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BCHS expands solar system

Through a collaborative effort coming out of the 2014 Alberta Winter Games, Banff Community High School has significantly expanded its solar power capabilities.

Through a collaborative effort coming out of the 2014 Alberta Winter Games, Banff Community High School has significantly expanded its solar power capabilities.

An additional 10 kilowatts in photovoltaic power cells greatly increases the two kW system already in place thanks to the work of the high school’s Green Team.

Green Team members Jessica Orchin and Danielle Lapierre said of the many amazing projects the group has been involved with in its three-year history, this may be the biggest so far.

“This means much of the energy our school uses on a daily basis will be drawn from the solar panels instead of from the grid,” Lapierre said.

Speaking to members of the community and high school students last week to celebrate the solar power installation, Orchin went further to encourage everyone to make small changes in their life, as “it is the little steps that count because they add up to a better planet for everyone.

“As much as relying on a sustainable source of energy is an amazing step for overall sustainability, that is not enough, there are always extra steps that can be taken. These can be as simple as getting into the habit of turning off lights when leaving a room, to composting organics and bringing your own bag to the grocery store.”

The additional solar capabilities came about through the work of the 2014 Alberta Winter Games sustainability committee. Games spokesperson Joey O’Brien explained originally the committee was looking at finding a wind power project as one of its goals to leave behind as a legacy of the event.

While wind power didn’t work, Bullfrog Power came on board along with the Banff Community Foundation and the Town of Banff to make the project a reality.

Bullfrog spokesperson Sean Magee explained the $20,000 the company provided for the solar cells is one of 25 projects across the country it has invested in.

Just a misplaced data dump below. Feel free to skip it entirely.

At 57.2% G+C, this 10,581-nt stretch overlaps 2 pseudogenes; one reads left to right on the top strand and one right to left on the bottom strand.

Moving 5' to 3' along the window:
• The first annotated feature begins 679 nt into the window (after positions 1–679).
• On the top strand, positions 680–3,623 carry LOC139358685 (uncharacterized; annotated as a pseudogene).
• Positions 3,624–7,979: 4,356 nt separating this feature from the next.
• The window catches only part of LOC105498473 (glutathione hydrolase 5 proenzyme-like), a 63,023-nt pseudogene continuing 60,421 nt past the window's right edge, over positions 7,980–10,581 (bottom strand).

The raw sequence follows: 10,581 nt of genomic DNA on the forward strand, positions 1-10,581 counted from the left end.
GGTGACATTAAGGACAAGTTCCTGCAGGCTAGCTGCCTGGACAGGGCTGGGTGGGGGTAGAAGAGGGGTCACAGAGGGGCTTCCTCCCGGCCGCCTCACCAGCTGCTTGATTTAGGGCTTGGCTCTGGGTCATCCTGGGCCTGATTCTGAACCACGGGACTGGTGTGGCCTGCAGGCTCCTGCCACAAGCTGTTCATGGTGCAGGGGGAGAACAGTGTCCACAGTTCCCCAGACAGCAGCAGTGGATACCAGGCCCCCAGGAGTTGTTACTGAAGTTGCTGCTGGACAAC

“Essentially, what we are doing is supporting community-based renewable energy projects across the country using our finances at critical points in the life of the project, but also helping communicate the projects and really raise their profiles across the country,” Magee said.

He added the company is able to support projects like the BCHS solar power installation because 11,000 people in the country choose to purchase clean green energy. Magee said the Banff project sets an example for the rest of the country.

“You have helped to set an example for the rest of Canada to say ‘yes renewables are absolutely possible’ – we want to make this choice,” he said.

Canadian Rockies Public Schools Superintendent Chris MacPhee said the solar project goes right to the heart of the district’s motto of inspiring hearts and minds. He noted teacher Maya Capel and the Green Team at the high school have worked hard to take ideas like sustainability and turn them into reality.

“It has been absolutely wonderful what they have been able to accomplish on this project and others in the past,” he said.

Capel and BCHS principal Steve Greene both noted how the community has collaborated with students at the school to see many of the Green Team projects become a reality.

“The Green Team led by Maya Capel has done a lot over the last decade to increase awareness about being part of the environment, reducing our footprint and doing things that just make sense,” Greene said.

Capel noted the Green Team originally looked at putting a wind turbine at the school, but after looking into the idea found a solar installation would work better.

“It only takes one to plant a seed, but it takes a whole community to make something grow and never is that more true than with this project,” she said. “The support of our school community, the maintenance staff in helping to make this happen and our school board trustees has been phenomenal.

“Not only will we be providing the now 12 kW solar array on the roof, but we will be adding another water filling station on the second floor… we will also be receiving a new recycling station as a result of the legacy and putting up a weather station to monitor the wind, so we are not totally giving up on that wind idea from way back.”

The solar array includes a monitor in the school that displays how much energy is being generated and used.

Rocky Mountain Outlook

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